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AN EARLY OBSESSION
Kyle's passion for food began as a child, when his father, who sold Olympic-level gymnastics equipment, took him on extended business trips to Japan.
"Japan really spoke to me," he says. "There was something about the flavors and the aesthetic and the hospitality, the focus on a craft . . . Something just fused for me and it became a very early obsession."
Back home in Pasadena, Kyle worked as a bus boy in a sushi restaurant before enrolling in culinary school. While still passionate about Japanese cuisine, he switched gears and worked in many of L.A.'s top restaurants—Spago in Beverly Hills, Lucques, A.O.C. and Campanile, many of which were run by chefs who spent their early years in iconic Northern California progenitors like Chez Panisse and Stars. The rustic, farm-centric Northern California aesthetic took root in him alongside his Japanophilia.
"As much as I study, speak and learn Japanese, I will never be Japanese. California is my home and my culture."
When French chef Michel Bras, one of Kyle's culinary heroes, tapped him to work at Toya restaurant in Hokkaido, Kyle went running. It was the best of both worlds. He took full advantage of his time in Japan. On days (and nights) off, he also trained in kaiseki, sushi, soba and izakaya in other traditional Japanese restaurants.
From there he was hired as head of research and development at the Michelin three-star-rated Fat Duck in Bray, England, by famed culinary alchemist Heston Blumenthal. Blumenthal is renowned for his inventive, multi-sensory approach to cooking. When added to his experience at Modernist Cuisine, it's a résumé few chefs can match.
ON THE MENU
Kaiseki is a rarefied, highly symbolic style of Japanese cooking that's built around a multicourse structure and a deep reverence for presentation and seasonal ingredients. This seasonality goes beyond summer, fall, winter and spring, and draws on more discrete seasonal expressions, like early spring, late winter, etc.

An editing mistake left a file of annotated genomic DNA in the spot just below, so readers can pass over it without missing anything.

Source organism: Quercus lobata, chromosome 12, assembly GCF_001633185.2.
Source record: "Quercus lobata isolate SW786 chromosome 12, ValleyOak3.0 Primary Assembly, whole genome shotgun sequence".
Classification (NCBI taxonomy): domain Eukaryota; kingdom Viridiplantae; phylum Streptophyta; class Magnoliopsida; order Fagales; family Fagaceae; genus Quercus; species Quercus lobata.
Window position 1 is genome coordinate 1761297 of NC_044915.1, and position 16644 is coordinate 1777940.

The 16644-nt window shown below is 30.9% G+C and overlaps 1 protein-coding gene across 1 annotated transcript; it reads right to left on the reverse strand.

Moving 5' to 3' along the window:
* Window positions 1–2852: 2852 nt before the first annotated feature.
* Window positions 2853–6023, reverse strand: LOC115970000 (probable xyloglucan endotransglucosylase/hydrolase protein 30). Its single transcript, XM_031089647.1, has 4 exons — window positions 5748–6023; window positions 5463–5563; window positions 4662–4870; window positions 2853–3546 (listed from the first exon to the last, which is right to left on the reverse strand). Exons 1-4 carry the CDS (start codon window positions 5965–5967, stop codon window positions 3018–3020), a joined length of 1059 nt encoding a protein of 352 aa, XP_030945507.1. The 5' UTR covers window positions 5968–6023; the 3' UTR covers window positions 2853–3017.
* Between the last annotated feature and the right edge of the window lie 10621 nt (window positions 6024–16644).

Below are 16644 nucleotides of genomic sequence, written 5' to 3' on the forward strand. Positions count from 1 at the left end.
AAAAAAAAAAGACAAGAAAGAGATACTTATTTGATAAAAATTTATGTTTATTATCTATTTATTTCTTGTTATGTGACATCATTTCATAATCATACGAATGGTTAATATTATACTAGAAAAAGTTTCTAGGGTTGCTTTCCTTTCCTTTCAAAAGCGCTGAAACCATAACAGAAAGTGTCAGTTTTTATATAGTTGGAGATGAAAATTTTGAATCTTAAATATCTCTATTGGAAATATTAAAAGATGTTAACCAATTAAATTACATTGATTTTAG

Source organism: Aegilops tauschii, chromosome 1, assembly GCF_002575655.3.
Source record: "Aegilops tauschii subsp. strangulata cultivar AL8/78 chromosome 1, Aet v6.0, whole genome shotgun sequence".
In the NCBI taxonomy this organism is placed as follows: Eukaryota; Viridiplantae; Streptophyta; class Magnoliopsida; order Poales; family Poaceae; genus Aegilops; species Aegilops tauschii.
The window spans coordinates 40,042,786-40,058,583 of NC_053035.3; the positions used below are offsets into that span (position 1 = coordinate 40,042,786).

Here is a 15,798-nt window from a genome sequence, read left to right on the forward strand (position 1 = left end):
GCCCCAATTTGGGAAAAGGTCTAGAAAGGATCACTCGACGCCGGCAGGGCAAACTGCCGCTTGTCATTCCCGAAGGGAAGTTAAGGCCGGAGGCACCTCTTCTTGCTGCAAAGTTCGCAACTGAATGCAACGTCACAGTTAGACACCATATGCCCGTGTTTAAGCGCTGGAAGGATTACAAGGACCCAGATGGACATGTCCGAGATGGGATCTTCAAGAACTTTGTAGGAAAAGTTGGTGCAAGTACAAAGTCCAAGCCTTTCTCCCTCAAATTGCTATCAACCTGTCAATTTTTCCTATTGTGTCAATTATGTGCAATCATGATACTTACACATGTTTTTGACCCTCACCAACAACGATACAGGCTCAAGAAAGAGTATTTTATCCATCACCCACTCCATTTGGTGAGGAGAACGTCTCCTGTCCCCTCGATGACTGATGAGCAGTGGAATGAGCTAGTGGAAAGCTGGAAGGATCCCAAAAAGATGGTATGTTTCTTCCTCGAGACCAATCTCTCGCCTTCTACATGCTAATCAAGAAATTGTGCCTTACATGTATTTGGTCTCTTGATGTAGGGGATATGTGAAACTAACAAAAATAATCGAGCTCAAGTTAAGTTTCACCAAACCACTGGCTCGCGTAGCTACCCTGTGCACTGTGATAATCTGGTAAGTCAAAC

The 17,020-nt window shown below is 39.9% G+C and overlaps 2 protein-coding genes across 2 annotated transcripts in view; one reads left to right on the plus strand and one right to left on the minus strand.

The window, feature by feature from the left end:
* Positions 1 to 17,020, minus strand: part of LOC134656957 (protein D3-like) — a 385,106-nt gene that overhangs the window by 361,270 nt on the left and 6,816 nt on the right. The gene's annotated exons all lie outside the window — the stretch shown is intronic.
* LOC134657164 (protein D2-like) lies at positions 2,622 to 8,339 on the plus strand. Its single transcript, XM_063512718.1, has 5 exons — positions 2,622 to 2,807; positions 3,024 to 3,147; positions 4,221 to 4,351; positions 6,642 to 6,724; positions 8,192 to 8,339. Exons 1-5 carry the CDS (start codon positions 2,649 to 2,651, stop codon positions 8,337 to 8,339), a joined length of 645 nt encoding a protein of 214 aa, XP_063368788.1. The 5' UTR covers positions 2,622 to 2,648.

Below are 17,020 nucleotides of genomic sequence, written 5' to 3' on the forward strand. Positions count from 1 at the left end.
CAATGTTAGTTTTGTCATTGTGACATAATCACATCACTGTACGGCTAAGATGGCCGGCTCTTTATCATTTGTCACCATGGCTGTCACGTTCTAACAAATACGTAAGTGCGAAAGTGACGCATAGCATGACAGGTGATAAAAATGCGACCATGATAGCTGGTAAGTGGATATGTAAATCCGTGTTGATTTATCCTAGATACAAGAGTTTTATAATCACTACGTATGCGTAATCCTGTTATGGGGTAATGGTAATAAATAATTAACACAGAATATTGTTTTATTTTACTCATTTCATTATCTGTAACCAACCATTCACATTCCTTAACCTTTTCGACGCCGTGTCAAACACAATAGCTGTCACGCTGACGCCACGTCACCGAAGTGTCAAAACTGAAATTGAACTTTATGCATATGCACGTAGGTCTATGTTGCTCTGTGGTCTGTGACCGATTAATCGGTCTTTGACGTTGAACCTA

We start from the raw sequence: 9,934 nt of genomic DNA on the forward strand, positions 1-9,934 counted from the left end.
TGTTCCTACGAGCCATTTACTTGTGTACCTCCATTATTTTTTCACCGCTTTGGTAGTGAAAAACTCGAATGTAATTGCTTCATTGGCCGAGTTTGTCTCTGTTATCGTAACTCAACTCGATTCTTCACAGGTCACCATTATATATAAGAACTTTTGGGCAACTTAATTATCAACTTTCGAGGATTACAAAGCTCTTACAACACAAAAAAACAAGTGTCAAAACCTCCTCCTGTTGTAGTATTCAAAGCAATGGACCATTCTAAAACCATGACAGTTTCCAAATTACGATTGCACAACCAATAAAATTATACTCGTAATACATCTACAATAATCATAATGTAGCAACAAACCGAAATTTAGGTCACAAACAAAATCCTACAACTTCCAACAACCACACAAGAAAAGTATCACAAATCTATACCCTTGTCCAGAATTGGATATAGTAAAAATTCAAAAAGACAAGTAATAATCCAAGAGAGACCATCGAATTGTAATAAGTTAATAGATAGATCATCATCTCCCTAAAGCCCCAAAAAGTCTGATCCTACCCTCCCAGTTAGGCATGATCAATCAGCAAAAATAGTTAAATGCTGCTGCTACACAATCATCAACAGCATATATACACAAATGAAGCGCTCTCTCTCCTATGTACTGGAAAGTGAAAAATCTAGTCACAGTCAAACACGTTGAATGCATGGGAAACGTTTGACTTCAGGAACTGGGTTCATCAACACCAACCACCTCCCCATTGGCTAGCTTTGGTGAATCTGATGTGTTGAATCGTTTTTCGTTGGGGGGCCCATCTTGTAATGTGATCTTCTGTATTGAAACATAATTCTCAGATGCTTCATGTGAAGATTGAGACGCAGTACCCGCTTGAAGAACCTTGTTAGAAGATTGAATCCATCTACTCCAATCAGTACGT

Meals at Single Thread consist of nine courses as well as several small dishes. Each meal begins with hassun, an ever-changing, multi-item course that sets the theme for the dishes to follow. On my visit in late November (a media preview dinner before the restaurant opened to the public), the hassun consisted of mushrooms, sashimi, raw oysters, savory egg custard, and other one-bite wonders nestled in and around a multi-tiered section of wood, moss and leaves. Kyle calls it an "Easter egg hunt for adults." It was delicious fun and had me anticipating what was to come.
Each course was distinct in terms of ingredients, plateware and cooking techniques, flowing from lighter vegetable and seafood dishes to more substantial flavors of guinea hen and foie gras. Bite after bite, course after course, it was extraordinary.
The black cod dish with leeks, brassicas and a chamomile dashi served in an earthen donabe vessel was among my favorites. Kyle is the author of a book on donabe cookware and cooking. The Japanese clay pot is opened tableside with a flourish to let diners inhale the heady aromas before the pot is taken back into the kitchen and the dish plated and brought out again.
While the style, ingredients and techniques are decidedly Japanese, Kyle stresses that Single Thread is not a Japanese restaurant. Some of the dishes—like the sunchokes with mangalitsa pork and preserved lemon, and the molded Gravenstein "apple" filled with whipped chestnut cream, apple butter and apple sorbet—tasted more of California than Japan.
The challenge of a multi-course meal is not to over- or underdo it. Kyle says he watches to see what plates look like when they come back into the kitchen, adjusting portions up or down to keep pace with diner's appetites. I did not leave hungry.
Of course, if your idea of fine dining is a cheeseburger with bacon and avocado, Single Thread—with its endless parade of multi-ingredient dishes, custom steak knives with handles made from wood sourced from the farm and proffered to diners from ornate boxes, and $5,000 toilets with warmed seats and lids that rise upon approach—will be insufferable. In that case, stick with the burger joint.
Kyle realizes this experience is not for everybody. Everyone has hobbies and passions, he says. Some would rather spend $1,000 on a Super Bowl ticket or $300 for a pair of jeans than pay for an extravagent meal. To each his own, he says.
"We don't have the expectation that people are going to say on a Wednesday night, 'Oh, let's pop down to Single Thread to have dinner,'" Kyle says. "That's OK. We want to be, maybe, the special place where you come to celebrate or when you have someone visiting from out of town and you're really proud of the county you live in and you want to have a place to take them and show the best of what's here. We want to be a place of pride for people that live here."